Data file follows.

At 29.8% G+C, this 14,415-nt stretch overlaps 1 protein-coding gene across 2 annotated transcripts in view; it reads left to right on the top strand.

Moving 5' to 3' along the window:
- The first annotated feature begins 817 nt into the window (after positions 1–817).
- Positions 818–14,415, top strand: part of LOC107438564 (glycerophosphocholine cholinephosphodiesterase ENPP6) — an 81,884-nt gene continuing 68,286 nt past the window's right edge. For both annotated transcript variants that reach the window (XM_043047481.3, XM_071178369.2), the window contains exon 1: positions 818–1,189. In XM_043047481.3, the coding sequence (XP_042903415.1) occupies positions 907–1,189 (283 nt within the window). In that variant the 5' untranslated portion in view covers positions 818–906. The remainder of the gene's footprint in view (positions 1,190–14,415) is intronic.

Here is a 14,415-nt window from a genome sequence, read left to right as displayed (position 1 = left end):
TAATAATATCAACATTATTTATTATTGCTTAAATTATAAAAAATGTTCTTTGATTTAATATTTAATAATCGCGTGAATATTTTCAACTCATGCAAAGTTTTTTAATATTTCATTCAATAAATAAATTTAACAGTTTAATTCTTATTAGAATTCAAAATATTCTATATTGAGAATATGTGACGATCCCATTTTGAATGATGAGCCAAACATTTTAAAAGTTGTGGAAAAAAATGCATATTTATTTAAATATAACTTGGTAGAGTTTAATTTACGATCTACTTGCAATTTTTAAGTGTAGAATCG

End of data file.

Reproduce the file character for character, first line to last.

At 29.8% G+C, this 14,415-nt stretch overlaps 1 protein-coding gene across 2 annotated transcripts in view; it reads left to right on the top strand.

Moving 5' to 3' along the window:
- The first annotated feature begins 817 nt into the window (after positions 1–817).
- Positions 818–14,415, top strand: part of LOC107438564 (glycerophosphocholine cholinephosphodiesterase ENPP6) — an 81,884-nt gene continuing 68,286 nt past the window's right edge. For both annotated transcript variants that reach the window (XM_043047481.3, XM_071178369.2), the window contains exon 1: positions 818–1,189. In XM_043047481.3, the coding sequence (XP_042903415.1) occupies positions 907–1,189 (283 nt within the window). In that variant the 5' untranslated portion in view covers positions 818–906. The remainder of the gene's footprint in view (positions 1,190–14,415) is intronic.

Here is a 14,415-nt window from a genome sequence, read left to right as displayed (position 1 = left end):
TAATAATATCAACATTATTTATTATTGCTTAAATTATAAAAAATGTTCTTTGATTTAATATTTAATAATCGCGTGAATATTTTCAACTCATGCAAAGTTTTTTAATATTTCATTCAATAAATAAATTTAACAGTTTAATTCTTATTAGAATTCAAAATATTCTATATTGAGAATATGTGACGATCCCATTTTGAATGATGAGCCAAACATTTTAAAAGTTGTGGAAAAAAATGCATATTTATTTAAATATAACTTGGTAGAGTTTAATTTACGATCTACTTGCAATTTTTAAGTGTAGAATCG